Petra Kvitova crashed out of the St Petersburg Ladies Trophy, but Jelena Ostapenko is safely through to the quarter-finals.

Two-time grand slam champion Kvitova was comfortably beaten in straight sets by Irina-Camelia Begu, with the Romanian winning 6-4 6-0 in just one hour and nine minutes.

The effectiveness of the first serve was the main difference-maker, with Begu winning 73.1 per cent of her first-serve points, while Kvitova – who has 28 singles titles to her name in contrast to her opponents' four – could only manage 50 per cent.

Begu was set to face the winner of Tereza Martincova's tie with Elena Rybakina, but the latter withdrew because of illness.

Seventh seed Ostapenko made light work of Andrea Petkovic as she beat the German 6-1 6-2 in just 58 minutes, helped largely by winning 85.3 per cent of her first serves, as well as saving all five of the break points she offered up.

Ostapenko has now won two of her four meetings with Petkovic and will next face Aliaksandra Sasnovich, who eased to a 6-2 6-3 victory over Jaqueline Cristian.

Maria Sakkari and Anett Kontaveit were among the big names to cruise through to the quarter-finals of the St Petersburg Ladies Trophy on Wednesday.

Top seed Sakkari faced Ekaterina Alexandrova in the second round and recorded a routine 6-2 6-4 triumph as she looks to bounce back from a fourth-round exit at the Australian Open. 

The Greek will next face a difficult contest with Elise Mertens, who needed three sets to see off the challenge presented by Petra Martic and seal a 6-4 3-6 6-2 success. 

Second seed Kontaveit recorded a 6-4 7-5 victory over Romania's Sorana Cirstea to set up a tantalising meeting with Belinda Bencic after the Swiss downed Kaja Juvan 6-1 7-6 (7-2). 

World number 12 Elena Rybakina, meanwhile, needed less than an hour to record a straight-sets victory over Varvara Gracheva, booking an encounter with Tereza Martincova in the round of 16.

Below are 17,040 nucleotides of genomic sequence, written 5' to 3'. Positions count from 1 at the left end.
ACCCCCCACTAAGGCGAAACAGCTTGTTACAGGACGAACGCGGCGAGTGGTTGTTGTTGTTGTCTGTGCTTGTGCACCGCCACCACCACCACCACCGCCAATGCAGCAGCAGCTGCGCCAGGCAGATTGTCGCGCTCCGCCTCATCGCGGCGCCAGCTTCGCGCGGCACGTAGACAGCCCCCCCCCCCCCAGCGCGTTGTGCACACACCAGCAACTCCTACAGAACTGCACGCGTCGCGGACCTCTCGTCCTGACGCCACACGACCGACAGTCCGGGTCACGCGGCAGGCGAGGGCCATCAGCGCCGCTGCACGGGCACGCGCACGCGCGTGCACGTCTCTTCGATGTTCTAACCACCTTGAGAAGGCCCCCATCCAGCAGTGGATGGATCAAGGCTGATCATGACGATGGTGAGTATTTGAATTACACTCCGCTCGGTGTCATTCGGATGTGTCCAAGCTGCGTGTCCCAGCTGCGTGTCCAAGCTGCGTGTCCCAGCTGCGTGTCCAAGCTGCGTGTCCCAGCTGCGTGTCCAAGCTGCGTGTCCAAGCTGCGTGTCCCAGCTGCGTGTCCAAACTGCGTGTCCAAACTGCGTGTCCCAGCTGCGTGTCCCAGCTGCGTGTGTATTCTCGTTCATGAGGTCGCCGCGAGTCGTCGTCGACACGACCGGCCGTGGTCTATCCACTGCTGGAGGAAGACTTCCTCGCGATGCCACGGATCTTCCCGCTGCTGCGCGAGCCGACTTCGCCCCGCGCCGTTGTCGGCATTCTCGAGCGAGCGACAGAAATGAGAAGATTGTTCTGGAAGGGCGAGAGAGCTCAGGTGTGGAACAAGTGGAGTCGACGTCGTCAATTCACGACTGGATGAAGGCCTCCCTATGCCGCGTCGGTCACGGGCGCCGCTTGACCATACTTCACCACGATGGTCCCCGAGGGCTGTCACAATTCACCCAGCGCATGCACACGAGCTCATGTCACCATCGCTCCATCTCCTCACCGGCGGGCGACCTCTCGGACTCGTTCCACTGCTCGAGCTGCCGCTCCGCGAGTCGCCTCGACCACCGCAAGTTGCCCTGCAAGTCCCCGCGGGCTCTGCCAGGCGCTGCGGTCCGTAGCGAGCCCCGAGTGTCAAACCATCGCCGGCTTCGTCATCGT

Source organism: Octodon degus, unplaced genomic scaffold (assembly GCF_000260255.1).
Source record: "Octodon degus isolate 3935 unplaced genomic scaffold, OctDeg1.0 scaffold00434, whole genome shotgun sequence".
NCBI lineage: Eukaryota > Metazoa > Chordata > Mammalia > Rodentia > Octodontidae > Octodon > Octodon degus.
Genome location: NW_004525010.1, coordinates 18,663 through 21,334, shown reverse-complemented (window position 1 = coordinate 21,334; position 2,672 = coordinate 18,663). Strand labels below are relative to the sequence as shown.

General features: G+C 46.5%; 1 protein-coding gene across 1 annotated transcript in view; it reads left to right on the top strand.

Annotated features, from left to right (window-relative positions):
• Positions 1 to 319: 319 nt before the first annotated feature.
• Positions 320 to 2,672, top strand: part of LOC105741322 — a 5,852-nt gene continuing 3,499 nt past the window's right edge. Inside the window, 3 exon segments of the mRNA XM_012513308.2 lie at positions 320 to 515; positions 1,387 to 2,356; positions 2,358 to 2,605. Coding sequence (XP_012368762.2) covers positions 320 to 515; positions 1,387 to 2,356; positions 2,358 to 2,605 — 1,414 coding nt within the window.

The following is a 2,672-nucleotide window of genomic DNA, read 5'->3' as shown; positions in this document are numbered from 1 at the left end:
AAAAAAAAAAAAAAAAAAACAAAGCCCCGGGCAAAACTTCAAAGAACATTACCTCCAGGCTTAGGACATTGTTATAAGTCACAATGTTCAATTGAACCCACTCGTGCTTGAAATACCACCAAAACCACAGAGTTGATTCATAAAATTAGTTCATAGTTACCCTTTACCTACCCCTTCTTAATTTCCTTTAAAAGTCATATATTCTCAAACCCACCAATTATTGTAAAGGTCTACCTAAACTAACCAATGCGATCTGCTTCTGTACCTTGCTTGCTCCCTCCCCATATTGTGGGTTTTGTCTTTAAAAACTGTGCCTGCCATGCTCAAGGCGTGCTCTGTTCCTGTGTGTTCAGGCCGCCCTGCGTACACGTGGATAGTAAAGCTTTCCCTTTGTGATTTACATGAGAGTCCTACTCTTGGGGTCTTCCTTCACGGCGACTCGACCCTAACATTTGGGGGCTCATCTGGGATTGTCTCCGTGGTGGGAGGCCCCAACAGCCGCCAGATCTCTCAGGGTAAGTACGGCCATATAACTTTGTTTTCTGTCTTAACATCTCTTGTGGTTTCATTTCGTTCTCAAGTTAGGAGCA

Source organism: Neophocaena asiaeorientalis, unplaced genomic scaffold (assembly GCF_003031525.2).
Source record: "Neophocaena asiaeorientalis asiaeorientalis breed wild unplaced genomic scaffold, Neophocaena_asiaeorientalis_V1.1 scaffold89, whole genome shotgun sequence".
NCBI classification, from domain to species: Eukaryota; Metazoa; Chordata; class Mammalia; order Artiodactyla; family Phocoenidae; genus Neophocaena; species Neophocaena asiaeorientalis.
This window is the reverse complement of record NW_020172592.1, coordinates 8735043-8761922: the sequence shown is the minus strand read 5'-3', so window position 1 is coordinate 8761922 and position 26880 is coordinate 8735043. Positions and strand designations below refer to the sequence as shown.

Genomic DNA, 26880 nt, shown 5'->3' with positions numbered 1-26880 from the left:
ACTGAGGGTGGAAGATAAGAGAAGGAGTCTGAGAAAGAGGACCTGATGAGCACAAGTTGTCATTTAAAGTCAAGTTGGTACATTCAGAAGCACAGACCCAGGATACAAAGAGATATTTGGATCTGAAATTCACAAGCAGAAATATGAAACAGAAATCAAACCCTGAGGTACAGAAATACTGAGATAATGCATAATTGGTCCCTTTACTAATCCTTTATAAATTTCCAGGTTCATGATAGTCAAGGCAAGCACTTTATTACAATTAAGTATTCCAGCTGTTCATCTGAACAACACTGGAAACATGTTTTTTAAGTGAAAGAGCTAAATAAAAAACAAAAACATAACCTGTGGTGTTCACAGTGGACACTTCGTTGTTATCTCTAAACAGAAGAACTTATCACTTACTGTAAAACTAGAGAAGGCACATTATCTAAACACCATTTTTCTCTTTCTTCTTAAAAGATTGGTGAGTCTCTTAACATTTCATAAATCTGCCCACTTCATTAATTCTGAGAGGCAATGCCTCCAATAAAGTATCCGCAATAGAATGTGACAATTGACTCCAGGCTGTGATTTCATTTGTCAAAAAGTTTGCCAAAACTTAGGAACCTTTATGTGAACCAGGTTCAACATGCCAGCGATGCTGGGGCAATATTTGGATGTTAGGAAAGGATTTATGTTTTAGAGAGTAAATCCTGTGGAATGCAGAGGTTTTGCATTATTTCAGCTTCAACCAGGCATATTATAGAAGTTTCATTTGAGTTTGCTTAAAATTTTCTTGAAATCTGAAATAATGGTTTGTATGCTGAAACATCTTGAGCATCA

Maria Sakkari, Jelena Ostapenko and Petra Kvitova all avoided upsets as the seeds continued to march on at the St Petersburg Ladies Trophy on Tuesday.

Top seed Sakkari beat Anastasia Potapova 6-4 6-4 to advance to the last 16, while seventh seed Ostapenko was a 6-1 6-4 winner against wildcard Wang Xinyu.

Kvitova, the 2018 champion, took just an hour and nine minutes to see off qualifier Jule Niemeier 6-2 6-1, with the sixth seed and two-time former Wimbledon winner making a positive first appearance since being eliminated from the Australian Open in round one.

Sakkari, Ostapenko and Kvitova followed fellow seeds Anett Kontaveit, Belinda Bencic and Elise Mertens - winners on Monday - in avoiding an early exit.

However, number four seed and home favourite Anastasia Pavlyuchenkova was forced to withdraw from the competition on Tuesday due to a knee problem.

Bernarda Pera replaced the Russian in the main draw and fell 7-6 (7-3) 6-4 to Jaqueline Cristian, who will next face Aliaksandra Sasnovich.

That is after Sasnovich held firm to beat Magda Linette 7-5 4-6 6-4 in a tight contest, with a decisive break in the fifth game of the third set seeing her through.

Peng Shuai's recent interview with French news outlet L'Equipe "does not alleviate any of our concerns", WTA chairman and CEO Steve Simon has said.

In November, Peng posted claims on Chinese social media site Weibo that she had been sexually assaulted by the former Chinese vice-premier, before disappearing from public view and later denying making the allegations in a video interview posted by a Singaporean Chinese-language newspaper.

The situation led to widespread concern for Peng's wellbeing, initiating the #WhereIsPengShuai campaign, while the WTA went as far as suspending Chinese tennis tournaments.

Peng spoke to L'Equipe from Beijing, where the Winter Olympics are being hosted, and insisted there was no reason for concern.

"Sexual assault? I never said anyone had sexually assaulted me in any way," Peng said.

"There was a huge misunderstanding in the outside world following this post. I don't want the meaning of this post to be twisted anymore. And I don't want any further media hype around it."

In a statement posted on the WTA's official website, Simon said he was not convinced by Peng's interview and reiterated his call for a formal investigation to be undertaken into her initial claims.

"It's always good to see Peng Shuai, whether in an interview or attending the Olympic Games," Simon said in a statement published on the WTA's official website.